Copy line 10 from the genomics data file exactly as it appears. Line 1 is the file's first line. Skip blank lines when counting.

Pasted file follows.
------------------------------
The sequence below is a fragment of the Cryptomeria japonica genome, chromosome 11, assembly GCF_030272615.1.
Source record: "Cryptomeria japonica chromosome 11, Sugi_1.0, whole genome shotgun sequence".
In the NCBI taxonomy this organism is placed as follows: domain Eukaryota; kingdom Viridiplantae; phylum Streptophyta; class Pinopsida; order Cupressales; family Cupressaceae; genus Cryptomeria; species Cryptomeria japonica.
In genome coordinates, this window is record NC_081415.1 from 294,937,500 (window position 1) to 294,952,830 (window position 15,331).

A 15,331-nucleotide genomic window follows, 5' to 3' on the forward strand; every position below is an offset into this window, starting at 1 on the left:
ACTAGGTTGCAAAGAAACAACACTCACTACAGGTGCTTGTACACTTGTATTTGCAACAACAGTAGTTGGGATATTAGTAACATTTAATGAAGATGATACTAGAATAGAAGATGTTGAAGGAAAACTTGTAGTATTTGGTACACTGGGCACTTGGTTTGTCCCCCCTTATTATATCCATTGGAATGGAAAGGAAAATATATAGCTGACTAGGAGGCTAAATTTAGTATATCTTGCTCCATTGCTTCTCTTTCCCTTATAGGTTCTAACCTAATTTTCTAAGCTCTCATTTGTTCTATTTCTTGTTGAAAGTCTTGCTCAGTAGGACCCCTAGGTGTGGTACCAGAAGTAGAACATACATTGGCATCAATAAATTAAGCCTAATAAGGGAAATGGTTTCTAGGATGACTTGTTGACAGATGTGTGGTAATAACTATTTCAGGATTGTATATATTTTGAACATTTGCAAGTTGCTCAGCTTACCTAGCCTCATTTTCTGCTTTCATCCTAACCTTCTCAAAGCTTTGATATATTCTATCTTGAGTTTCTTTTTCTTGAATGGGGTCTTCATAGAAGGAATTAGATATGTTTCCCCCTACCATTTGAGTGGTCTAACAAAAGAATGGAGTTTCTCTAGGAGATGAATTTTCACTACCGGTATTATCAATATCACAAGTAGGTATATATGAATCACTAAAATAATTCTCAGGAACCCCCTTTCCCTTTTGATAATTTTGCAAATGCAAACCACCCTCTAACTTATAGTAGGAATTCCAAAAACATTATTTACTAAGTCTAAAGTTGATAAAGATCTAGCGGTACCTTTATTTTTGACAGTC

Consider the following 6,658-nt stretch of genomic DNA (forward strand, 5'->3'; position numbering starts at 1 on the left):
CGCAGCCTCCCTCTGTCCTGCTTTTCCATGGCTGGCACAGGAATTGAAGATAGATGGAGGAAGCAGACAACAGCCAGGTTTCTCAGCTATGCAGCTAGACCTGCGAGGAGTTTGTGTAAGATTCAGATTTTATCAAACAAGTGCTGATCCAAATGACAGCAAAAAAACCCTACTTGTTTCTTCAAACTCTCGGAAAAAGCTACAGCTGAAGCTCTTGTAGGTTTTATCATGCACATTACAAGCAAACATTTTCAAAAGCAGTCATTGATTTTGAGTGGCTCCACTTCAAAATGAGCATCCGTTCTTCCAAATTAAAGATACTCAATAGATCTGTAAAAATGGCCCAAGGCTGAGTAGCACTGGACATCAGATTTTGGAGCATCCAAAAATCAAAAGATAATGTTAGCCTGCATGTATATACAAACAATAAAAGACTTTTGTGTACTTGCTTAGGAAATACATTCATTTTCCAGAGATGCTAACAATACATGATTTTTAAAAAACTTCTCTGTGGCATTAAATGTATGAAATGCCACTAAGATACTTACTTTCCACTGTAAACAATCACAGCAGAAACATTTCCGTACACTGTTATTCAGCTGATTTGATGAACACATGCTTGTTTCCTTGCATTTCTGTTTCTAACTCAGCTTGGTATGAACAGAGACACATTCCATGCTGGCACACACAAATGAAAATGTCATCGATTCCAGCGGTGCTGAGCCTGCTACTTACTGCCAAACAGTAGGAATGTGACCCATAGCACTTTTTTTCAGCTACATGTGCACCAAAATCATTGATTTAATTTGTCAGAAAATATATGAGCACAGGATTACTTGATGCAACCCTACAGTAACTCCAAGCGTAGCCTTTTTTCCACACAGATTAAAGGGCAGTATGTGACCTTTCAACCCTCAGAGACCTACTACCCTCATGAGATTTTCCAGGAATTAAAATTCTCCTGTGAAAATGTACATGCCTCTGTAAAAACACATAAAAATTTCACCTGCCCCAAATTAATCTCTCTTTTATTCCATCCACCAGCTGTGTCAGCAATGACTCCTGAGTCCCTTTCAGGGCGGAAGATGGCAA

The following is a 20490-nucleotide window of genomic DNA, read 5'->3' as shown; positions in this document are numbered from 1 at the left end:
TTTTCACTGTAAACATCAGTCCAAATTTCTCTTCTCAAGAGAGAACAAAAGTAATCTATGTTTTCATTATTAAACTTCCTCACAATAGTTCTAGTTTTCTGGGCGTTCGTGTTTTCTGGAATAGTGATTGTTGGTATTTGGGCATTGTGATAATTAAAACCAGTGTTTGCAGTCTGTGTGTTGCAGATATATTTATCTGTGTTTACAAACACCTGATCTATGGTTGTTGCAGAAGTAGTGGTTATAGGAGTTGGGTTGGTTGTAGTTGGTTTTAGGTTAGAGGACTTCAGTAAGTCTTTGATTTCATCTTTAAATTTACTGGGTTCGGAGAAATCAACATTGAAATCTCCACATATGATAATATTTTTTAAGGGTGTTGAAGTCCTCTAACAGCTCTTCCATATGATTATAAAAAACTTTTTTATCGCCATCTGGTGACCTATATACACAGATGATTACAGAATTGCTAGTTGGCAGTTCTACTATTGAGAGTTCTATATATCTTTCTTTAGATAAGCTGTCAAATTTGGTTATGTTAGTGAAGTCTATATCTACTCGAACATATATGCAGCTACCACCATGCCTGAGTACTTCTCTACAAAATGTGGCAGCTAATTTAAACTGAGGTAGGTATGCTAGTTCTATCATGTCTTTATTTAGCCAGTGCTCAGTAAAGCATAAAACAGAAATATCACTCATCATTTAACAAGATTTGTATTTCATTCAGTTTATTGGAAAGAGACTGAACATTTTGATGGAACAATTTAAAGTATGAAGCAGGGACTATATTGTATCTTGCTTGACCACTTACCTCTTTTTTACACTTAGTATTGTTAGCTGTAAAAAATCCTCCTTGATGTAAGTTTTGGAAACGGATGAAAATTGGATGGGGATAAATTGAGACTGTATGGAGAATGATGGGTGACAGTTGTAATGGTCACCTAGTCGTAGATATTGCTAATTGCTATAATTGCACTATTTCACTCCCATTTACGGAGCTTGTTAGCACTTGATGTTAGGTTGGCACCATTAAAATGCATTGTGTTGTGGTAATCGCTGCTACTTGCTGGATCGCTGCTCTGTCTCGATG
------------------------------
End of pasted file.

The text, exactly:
TTTTCACTGTAAACATCAGTCCAAATTTCTCTTCTCAAGAGAGAACAAAAGTAATCTATGTTTTCATTATTAAACTTCCTCACAATAGTTCTAGTTTTCTGGGCGTTCGTGTTTTCTGGAATAGTGATTGTTGGTATTTGGGCATTGTGATAATTAAAACCAGTGTTTGCAGTCTGTGTGTTGCAGATATATTTATCTGTGTTTACAAACACCTGATCTATGGTTGTTGCAGAAGTAGTGGTTATAGGAGTTGGGTTGGTTGTAGTTGGTTTTAGGTTAGAGGACTTCAGTAAGTCTTTGATTTCATCTTTAAATTTACTGGGTTCGGAGAAATCAACATTGAAATCTCCACATATGATAATATTTTTTAAGGGTGTTGAAGTCCTCTAACAGCTCTTCCATATGATTATAAAAAACTTTTTTATCGCCATCTGGTGACCTATATACACAGATGATTACAGAATTGCTAGTTGGCAGTTCTACTATTGAGAGTTCTATATATCTTTCTTTAGATAAGCTGTCAAATTTGGTTATGTTAGTGAAGTCTATATCTACTCGAACATATATGCAGCTACCACCATGCCTGAGTACTTCTCTACAAAATGTGGCAGCTAATTTAAACTGAGGTAGGTATGCTAGTTCTATCATGTCTTTATTTAGCCAGTGCTCAGTAAAGCATAAAACAGAAATATCACTCATCATTTAACAAGATTTGTATTTCATTCAGTTTATTGGAAAGAGACTGAACATTTTGATGGAACAATTTAAAGTATGAAGCAGGGACTATATTGTATCTTGCTTGACCACTTACCTCTTTTTTACACTTAGTATTGTTAGCTGTAAAAAATCCTCCTTGATGTAAGTTTTGGAAACGGATGAAAATTGGATGGGGATAAATTGAGACTGTATGGAGAATGATGGGTGACAGTTGTAATGGTCACCTAGTCGTAGATATTGCTAATTGCTATAATTGCACTATTTCACTCCCATTTACGGAGCTTGTTAGCACTTGATGTTAGGTTGGCACCATTAAAATGCATTGTGTTGTGGTAATCGCTGCTACTTGCTGGATCGCTGCTCTGTCTCGATG